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Karin Slaughter, author of the bestselling Will Trent novels, is widely acclaimed as “one of the best crime novelists in America” (The Washington Post). Now she delivers her first stand-alone novel: an epic story of a city in the midst of seismic upheaval, a serial killer targeting cops, and a divided police force tasked with bringing a madman to justice.

Atlanta, 1974: As a brutal murder and a furious manhunt rock the city’s police department, Kate Murphy wonders if her first day on the job will also be her last. She’s determined to defy her privileged background by making her own way—wearing a badge and carrying a gun. But for a beautiful young woman, life will be anything but easy in the macho world of the Atlanta PD, where even the female cops have little mercy for rookies. It’s also the worst day possible to start given that a beloved cop has been gunned down, his brothers in blue are out for blood, and the city is on the edge of war.

Kate isn’t the only woman on the force who’s feeling the heat. Maggie Lawson followed her uncle and brother into the ranks to prove her worth in their cynical eyes. When she and Kate, her new partner, are pushed out of the citywide search for a cop killer, their fury, pain, and pride finally reach the boiling point. With a killer poised to strike again, they will pursue their own line of investigation, risking everything as they venture into the city’s darkest heart.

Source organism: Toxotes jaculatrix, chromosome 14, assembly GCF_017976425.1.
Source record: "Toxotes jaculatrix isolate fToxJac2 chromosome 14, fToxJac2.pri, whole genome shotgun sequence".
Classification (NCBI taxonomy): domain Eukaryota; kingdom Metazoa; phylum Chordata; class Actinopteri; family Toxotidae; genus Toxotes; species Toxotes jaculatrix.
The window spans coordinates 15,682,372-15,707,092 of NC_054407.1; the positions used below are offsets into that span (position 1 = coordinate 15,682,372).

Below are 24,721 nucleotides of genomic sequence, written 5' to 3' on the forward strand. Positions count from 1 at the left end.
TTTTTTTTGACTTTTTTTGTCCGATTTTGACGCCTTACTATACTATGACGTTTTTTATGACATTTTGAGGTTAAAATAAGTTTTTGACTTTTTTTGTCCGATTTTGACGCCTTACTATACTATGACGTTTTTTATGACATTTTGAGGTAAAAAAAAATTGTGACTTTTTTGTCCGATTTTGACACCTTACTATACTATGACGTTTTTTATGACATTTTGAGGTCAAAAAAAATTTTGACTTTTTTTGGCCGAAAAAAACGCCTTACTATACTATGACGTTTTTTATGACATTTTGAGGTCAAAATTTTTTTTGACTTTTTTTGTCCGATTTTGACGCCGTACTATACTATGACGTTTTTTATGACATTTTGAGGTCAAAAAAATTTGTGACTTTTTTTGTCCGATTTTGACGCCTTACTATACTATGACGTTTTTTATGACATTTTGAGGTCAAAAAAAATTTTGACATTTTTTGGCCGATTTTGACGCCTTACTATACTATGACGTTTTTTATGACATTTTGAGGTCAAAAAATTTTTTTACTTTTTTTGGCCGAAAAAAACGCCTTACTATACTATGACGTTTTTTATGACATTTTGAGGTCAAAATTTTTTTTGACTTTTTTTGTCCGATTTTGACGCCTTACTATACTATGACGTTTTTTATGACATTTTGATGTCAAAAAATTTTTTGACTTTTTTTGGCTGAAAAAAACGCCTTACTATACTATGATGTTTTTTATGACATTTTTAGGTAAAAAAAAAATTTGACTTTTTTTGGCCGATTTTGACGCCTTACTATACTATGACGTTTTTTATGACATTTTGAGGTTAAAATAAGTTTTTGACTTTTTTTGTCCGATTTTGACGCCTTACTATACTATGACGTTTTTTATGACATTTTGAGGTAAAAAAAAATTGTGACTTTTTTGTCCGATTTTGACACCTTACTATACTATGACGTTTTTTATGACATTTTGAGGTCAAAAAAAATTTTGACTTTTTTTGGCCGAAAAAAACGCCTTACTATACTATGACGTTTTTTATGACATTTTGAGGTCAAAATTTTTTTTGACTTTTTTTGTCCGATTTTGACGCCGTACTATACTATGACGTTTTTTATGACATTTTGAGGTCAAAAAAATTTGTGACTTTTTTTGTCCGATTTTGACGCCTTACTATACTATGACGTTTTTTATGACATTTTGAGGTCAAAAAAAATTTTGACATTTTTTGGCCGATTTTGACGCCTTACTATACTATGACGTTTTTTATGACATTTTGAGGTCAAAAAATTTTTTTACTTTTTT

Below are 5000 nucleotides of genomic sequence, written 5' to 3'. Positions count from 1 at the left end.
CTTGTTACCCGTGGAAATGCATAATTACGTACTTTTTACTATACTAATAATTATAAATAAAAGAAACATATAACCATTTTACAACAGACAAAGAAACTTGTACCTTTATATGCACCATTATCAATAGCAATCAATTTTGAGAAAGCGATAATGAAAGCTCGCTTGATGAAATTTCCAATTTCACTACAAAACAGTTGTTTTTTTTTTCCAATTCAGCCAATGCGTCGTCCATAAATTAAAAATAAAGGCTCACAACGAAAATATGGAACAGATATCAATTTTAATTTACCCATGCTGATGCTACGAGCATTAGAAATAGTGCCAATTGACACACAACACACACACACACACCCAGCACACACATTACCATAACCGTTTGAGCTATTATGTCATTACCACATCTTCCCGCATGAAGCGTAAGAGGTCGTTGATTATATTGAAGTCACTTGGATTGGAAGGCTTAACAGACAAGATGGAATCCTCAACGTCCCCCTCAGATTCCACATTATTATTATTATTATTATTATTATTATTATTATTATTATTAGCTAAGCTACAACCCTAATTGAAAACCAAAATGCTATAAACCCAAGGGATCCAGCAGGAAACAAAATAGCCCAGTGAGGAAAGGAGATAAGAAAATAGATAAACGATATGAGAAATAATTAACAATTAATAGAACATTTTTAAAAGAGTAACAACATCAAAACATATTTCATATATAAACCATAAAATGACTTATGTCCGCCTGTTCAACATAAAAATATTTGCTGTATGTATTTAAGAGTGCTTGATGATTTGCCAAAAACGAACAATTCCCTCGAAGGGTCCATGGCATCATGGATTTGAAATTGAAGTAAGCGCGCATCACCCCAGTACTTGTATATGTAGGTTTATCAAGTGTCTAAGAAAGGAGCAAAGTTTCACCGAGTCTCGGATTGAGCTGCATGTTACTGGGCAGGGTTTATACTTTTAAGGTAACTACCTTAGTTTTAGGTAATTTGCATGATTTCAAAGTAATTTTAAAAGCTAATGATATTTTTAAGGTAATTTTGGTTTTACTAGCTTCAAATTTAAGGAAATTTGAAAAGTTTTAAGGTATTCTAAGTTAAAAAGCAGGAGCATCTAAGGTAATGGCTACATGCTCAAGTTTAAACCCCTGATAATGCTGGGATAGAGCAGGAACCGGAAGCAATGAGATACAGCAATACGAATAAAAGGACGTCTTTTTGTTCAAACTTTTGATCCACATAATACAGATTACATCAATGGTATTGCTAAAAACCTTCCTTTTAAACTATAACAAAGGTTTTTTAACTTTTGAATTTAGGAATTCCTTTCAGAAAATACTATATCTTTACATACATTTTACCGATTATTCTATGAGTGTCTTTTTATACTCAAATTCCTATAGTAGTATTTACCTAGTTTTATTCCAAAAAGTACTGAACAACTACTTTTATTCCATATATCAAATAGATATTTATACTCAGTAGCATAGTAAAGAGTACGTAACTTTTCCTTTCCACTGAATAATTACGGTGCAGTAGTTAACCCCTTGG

Relentlessly paced, acutely observed, wickedly funny, and often heartbreaking, Cop Town is Karin Slaughter’s most powerful novel yet—a tour de force of storytelling from our foremost master of character, atmosphere, and suspense.

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Cop Town is the third book I have read from this author. It is VERY different from the other two in so many ways, so that was surprising and fun.

One of the biggest differences is that this book is set in the 1970s instead of modern-day. It follows two main characters, a pair of female patrol cops in Atlanta named Maggie and Kate, but also includes scenes from the main baddie’s POV. The story takes place over four days – Kate’s first four on the job – and they are full of action, intrigue and dirty cops.

Cop Town is eye-opening. True to history, Slaughter’s writing is full of the misogyny, racism, anti-Semitism, homophobia and police abuses of power that were rampant in the 1970s. It is amazing to think that not so long ago, police departments were worse than half the perps they chased down.

I changed my mind several times on the true identity of “Fox” over the course of the book. I will happily tell you I was wrong in the end. I never convinced myself s/he was this person or that, but I definitely wasn’t leaning in the right direction. This is awesome in a thriller, I hate when the ending is really predictable or completely out of left field!

Whether you are a fan of Ms. Slaughter or have just been reading my latest blog posts, you will be aware that she usually writes dark psychological thrillers in which characters are raped and tortured, often graphically. Cop Town doesn’t contain any of this explicit content, so I would recommend it as the book to start with if you are new to dark stories.